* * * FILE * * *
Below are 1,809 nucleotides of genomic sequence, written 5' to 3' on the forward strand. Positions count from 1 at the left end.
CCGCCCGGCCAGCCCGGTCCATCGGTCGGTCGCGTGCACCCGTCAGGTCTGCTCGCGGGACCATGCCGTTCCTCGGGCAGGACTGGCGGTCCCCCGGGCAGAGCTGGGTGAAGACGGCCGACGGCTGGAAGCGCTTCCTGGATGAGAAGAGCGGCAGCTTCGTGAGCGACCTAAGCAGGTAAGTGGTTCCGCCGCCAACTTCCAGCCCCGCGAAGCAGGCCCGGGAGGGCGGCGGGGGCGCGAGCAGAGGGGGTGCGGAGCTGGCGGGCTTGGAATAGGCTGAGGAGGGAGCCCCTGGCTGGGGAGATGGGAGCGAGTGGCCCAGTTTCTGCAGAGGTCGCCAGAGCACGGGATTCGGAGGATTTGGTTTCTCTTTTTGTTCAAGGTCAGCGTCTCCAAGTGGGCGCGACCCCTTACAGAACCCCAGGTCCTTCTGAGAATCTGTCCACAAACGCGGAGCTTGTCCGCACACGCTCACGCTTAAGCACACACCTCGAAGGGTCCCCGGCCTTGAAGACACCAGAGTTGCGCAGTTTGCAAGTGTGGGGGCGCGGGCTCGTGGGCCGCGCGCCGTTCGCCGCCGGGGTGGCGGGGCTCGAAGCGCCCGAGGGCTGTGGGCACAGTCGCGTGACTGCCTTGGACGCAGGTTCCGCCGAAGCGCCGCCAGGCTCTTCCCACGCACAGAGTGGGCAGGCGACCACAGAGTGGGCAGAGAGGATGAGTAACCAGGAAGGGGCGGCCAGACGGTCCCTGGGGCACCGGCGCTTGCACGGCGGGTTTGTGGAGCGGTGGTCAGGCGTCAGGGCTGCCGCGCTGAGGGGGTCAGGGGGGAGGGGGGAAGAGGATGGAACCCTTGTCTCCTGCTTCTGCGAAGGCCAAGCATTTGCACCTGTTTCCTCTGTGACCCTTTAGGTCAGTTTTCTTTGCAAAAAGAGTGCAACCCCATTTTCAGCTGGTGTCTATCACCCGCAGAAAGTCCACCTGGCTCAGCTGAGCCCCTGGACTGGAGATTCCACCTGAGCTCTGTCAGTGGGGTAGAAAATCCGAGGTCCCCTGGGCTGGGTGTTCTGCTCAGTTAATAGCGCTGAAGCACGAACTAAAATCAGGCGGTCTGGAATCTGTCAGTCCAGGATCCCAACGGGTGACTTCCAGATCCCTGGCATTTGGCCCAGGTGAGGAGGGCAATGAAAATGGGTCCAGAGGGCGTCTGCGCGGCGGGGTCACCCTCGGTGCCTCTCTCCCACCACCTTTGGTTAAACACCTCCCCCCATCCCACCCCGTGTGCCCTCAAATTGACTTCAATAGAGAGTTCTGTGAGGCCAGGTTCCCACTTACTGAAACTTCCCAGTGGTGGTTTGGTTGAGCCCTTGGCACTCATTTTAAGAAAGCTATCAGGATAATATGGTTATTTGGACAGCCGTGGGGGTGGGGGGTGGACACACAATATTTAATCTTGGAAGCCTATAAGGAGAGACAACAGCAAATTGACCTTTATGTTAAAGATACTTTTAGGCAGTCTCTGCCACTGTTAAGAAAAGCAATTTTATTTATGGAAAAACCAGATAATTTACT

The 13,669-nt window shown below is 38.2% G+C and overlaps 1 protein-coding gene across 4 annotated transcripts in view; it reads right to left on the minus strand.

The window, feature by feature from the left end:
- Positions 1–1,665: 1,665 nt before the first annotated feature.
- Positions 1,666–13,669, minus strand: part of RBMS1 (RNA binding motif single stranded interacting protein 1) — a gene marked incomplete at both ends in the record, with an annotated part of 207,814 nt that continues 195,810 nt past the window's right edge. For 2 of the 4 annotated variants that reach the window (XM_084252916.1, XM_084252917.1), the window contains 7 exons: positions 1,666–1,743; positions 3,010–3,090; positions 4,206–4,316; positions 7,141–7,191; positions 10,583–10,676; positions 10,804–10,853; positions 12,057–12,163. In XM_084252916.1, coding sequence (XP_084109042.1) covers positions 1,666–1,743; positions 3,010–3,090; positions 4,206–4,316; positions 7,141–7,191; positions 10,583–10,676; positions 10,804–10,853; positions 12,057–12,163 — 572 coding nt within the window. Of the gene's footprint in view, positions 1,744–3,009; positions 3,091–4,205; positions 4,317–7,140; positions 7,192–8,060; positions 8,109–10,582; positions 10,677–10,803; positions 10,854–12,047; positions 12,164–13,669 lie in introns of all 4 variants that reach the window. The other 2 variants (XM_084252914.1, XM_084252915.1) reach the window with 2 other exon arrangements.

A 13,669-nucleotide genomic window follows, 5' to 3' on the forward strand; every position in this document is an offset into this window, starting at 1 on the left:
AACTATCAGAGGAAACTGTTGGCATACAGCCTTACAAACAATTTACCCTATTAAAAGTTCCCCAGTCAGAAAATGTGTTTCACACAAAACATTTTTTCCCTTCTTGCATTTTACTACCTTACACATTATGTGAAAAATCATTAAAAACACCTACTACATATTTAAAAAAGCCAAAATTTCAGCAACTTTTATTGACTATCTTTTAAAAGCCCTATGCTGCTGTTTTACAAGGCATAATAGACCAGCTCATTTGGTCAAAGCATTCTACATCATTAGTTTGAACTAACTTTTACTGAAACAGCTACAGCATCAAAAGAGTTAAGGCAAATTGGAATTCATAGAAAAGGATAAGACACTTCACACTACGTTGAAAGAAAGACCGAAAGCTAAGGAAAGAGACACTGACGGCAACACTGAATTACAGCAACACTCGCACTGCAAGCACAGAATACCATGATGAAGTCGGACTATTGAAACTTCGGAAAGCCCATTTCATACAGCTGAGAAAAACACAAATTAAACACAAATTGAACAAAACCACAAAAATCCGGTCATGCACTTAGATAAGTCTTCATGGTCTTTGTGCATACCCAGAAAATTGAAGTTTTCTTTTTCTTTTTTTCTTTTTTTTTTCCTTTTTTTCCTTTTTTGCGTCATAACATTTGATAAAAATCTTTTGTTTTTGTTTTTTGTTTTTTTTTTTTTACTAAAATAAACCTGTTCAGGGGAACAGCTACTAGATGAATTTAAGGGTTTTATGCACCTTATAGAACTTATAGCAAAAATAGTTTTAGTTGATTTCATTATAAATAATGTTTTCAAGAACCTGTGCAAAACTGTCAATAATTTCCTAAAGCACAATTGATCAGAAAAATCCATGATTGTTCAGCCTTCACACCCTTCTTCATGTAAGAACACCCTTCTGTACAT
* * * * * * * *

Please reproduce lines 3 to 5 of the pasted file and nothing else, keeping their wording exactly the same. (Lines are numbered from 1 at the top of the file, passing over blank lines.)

The 13,669-nt window shown below is 38.2% G+C and overlaps 1 protein-coding gene across 4 annotated transcripts in view; it reads right to left on the minus strand.

The window, feature by feature from the left end:
- Positions 1–1,665: 1,665 nt before the first annotated feature.